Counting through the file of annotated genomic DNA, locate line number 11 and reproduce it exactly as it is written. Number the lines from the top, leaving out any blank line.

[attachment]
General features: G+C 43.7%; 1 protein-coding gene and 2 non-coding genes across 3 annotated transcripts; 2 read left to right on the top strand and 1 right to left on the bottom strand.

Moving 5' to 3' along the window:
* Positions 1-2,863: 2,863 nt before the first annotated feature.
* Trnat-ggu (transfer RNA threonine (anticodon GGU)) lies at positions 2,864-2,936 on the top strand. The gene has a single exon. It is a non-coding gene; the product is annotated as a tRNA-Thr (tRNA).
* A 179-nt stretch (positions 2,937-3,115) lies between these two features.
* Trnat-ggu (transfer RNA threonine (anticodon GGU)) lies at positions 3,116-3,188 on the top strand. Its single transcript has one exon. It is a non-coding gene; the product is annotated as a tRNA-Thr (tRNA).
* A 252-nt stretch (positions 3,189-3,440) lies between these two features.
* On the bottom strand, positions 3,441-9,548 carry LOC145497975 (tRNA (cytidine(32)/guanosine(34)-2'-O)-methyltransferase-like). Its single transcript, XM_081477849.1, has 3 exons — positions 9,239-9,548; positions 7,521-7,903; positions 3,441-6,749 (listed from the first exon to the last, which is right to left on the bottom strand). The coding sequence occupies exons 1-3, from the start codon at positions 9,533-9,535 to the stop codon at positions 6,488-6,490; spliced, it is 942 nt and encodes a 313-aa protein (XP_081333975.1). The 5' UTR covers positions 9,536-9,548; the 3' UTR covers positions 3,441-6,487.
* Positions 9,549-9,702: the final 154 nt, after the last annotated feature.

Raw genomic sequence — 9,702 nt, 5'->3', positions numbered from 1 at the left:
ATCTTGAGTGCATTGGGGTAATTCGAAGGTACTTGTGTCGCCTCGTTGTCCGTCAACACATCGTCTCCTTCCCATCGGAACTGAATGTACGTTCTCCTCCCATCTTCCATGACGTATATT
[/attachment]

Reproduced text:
ATCTTGAGTGCATTGGGGTAATTCGAAGGTACTTGTGTCGCCTCGTTGTCCGTCAACACATCGTCTCCTTCCCATCGGAACTGAATGTACGTTCTCCTCCCATCTTCCATGACGTATATT